September 28, 2013 00:00 By The Nation 5,783 Viewed
Abhisit warns that she might be held responsible if Court rules against it
Democrat Party leader Abhisit Vejjajiva yesterday called on the government to delay the charter amendment bill as it was pending outcome of a judicial review.
“Prime Minister Yingluck Shinawatra should wait instead of risking the consequences by submitting the bill for royal endorsement,” he said.
Abhisit explained that Yingluck had 20 days to review the matter after Parliament votes for the final passage of the bill today.
He warned that if Yingluck decides to seek the King’s approval, she might end up having to take responsibility if the Constitutional Court ruling says the bill was unconstitutional.
He said he expected the high court to issue a ruling within 20 days, adding that if the judicial review takes longer, then the court might issue instructions on how the bill’s submission to the Palace can be delayed.
He also hinted at the chance of a censure debate being launched in November, adding that the debate would likely focus on alleged corruption and incompetence.
Today, Parliament is scheduled to convene and vote on the final passage of the bill, which is designed to turn the Senate into a fully elected upper chamber. The opposition contends that such a transformation is unconstitutional.
Meanwhile, Senator Wicharn Sirichai-Ekawat has issued an open letter calling for the postponement of today’s parliamentary vote on the bill. His argument is that such a vote cannot take place before the high court rules on the issue.
Yingluck, meanwhile, has declined to comment on the issue, only saying that she will attend the parliamentary voting session after she has completed inspecting flood-hit areas.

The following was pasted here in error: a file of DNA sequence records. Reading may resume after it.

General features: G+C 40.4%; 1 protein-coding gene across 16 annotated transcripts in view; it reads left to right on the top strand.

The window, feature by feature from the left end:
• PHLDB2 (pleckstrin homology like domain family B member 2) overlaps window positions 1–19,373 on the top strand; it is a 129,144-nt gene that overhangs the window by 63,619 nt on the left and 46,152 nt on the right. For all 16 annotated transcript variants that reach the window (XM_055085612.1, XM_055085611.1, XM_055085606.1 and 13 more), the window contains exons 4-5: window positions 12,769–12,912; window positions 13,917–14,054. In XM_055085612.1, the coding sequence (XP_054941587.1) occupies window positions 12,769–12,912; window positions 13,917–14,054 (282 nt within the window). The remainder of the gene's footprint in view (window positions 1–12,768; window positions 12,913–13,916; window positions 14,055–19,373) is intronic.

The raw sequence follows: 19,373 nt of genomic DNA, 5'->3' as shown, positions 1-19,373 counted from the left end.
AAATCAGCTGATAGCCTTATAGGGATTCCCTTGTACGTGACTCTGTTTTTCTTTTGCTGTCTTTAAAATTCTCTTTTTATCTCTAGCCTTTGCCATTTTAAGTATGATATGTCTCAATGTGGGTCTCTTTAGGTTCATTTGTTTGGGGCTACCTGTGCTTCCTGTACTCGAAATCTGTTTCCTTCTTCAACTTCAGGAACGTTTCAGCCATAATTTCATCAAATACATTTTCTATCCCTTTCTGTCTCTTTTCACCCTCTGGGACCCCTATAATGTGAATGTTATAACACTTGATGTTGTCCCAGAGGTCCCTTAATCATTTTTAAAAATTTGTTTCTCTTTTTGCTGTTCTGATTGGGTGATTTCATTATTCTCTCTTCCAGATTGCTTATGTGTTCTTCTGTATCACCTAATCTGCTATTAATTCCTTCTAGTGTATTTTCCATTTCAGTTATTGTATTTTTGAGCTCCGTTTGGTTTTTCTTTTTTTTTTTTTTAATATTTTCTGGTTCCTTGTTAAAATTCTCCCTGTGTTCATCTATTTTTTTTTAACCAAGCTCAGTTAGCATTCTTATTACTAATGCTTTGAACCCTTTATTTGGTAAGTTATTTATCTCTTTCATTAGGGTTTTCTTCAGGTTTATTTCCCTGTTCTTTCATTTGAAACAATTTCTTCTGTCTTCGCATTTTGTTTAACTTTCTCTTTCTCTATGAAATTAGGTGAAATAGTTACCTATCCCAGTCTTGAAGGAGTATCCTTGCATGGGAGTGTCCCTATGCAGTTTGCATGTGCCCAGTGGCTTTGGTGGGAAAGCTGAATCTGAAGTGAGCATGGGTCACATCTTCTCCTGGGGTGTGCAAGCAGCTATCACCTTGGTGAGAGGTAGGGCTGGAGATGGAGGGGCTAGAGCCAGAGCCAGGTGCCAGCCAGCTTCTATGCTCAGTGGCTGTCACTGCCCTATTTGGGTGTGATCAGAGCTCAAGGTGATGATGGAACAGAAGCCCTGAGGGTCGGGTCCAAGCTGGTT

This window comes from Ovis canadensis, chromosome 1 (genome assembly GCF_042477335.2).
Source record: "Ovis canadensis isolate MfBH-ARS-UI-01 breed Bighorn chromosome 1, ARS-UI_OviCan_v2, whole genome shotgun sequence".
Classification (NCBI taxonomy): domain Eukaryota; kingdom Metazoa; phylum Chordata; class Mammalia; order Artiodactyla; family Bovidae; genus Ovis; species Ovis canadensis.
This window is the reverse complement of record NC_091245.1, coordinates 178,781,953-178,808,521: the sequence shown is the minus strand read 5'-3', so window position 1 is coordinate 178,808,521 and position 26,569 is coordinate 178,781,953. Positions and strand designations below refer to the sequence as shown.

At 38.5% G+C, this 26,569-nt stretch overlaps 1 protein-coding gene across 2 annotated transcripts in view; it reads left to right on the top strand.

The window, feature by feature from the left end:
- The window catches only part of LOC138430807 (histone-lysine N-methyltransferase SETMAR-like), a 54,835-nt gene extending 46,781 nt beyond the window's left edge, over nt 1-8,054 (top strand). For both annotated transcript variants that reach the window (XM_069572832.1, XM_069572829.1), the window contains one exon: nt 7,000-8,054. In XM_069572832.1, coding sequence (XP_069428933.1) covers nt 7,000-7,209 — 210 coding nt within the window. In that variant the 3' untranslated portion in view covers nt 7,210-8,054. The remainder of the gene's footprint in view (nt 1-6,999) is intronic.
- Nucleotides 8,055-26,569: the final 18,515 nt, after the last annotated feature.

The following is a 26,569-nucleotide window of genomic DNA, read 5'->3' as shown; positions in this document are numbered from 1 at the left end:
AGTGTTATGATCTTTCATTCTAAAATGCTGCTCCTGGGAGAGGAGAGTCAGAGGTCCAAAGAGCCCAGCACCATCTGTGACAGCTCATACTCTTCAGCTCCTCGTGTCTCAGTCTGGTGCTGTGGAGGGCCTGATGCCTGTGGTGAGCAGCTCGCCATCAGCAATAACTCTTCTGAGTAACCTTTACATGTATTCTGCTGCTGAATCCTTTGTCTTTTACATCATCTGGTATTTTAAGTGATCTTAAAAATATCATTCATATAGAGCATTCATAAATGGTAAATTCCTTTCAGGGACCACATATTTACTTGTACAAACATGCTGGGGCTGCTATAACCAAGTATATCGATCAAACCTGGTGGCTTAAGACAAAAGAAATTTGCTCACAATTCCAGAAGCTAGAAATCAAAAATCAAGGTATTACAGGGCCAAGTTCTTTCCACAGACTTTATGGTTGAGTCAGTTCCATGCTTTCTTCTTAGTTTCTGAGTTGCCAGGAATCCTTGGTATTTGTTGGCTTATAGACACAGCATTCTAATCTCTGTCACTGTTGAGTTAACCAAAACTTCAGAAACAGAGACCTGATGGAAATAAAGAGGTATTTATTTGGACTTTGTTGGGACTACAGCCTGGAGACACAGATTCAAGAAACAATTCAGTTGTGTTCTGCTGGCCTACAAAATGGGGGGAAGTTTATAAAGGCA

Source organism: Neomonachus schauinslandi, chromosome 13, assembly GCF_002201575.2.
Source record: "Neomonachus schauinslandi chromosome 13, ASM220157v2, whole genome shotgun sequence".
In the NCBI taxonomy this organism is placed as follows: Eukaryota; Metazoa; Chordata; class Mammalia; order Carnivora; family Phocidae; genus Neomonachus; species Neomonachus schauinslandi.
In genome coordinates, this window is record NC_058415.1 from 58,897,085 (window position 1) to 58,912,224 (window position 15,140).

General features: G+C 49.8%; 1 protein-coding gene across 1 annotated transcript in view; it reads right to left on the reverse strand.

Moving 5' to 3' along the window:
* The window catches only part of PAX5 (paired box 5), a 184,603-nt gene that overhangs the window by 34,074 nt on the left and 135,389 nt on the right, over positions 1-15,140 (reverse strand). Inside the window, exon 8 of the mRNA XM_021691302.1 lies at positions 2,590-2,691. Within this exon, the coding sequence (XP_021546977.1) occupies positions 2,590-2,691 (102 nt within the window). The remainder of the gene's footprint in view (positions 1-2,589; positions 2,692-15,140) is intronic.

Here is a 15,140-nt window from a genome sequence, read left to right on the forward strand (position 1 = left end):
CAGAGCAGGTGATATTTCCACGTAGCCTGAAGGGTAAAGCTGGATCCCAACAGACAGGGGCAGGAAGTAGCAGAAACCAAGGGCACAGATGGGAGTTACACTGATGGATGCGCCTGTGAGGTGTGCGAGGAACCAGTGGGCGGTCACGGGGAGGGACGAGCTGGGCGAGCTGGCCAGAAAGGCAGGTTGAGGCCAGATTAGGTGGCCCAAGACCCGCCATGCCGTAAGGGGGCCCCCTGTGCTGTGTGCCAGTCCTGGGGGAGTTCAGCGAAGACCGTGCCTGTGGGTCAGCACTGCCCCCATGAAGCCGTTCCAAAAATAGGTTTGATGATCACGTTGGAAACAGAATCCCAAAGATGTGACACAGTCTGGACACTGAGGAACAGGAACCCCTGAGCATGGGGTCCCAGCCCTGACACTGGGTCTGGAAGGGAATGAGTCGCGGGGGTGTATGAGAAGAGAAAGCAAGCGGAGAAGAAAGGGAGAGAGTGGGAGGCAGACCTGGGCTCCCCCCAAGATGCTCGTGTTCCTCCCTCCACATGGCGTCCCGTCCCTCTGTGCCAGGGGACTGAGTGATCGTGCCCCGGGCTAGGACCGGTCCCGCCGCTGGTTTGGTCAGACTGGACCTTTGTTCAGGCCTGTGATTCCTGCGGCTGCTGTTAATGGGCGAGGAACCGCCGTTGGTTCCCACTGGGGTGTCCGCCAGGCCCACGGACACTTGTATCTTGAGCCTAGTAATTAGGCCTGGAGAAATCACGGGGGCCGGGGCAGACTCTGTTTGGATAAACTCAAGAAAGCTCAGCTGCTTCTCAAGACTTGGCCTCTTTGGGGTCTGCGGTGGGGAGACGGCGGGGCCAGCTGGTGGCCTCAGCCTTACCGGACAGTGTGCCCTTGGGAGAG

Pheu Thai MP Samart Kaewmechai said the Democrats had no legal basis to try to suspend the vote.
The Constitution’s Article 154 prescribes for legislative voting on an Act of Parliament, but the vote in question is related to charter amendment, he said.
“The Democrats are trying in every way to prevent the vote from taking place, but they have no justification,” he said, adding that he expected the final passage of the bill by today and that Yingluck would submit it for royal endorsement within 20 days without delay.
Should the judicial review turn out to be unfavourable, then the prime minister could not be held accountable as this was a legislative issue, he said.
Meanwhile, the Constitutional Court yesterday decided to launch its review on two complaints related to the charter-amendment bill.
The complaints, filed separately by senators and by the Democrats, contend that the proponents of the bill were using unconstitutional means to alter the charter’s intent.
In their complaint, the senators said Parliament President Somsak Kiatsuranont and Senate President Nikom Wairatpanij had conspired to overthrow the political system. Their argument also referred to the bullying tactics being used to force through a vote that would transform the Senate and scrap elected senators.
The Democrats, meanwhile, charge that Somsak and 312 pro-bill lawmakers are disregarding the prescribed procedures to amend the charter.
The high court voted 5:1 in favour of reviewing the complaints. Judge Chut Chonlaworn, who cast the only dissenting vote, said only the attorney-general had the power to petition for the high court’s ruling on the matter.
Meanwhile, the court chose to reject ex-senator Ruangkrai Leekitwattana’s complaint, which accused the Democrats of unnecessarily litigating the bill.
All three complaints cited the Constitution’s Article 68 as a basis for the judicial review.
The opposition’s complaints blame the bill’s proponents for trying to change the spirit of the basic law, while Ruangkrai contends the opposition is trying to derail the charter change using unconstitutional means.
The court threw out a fourth complaint on grounds that it cited Article 69 instead of 68.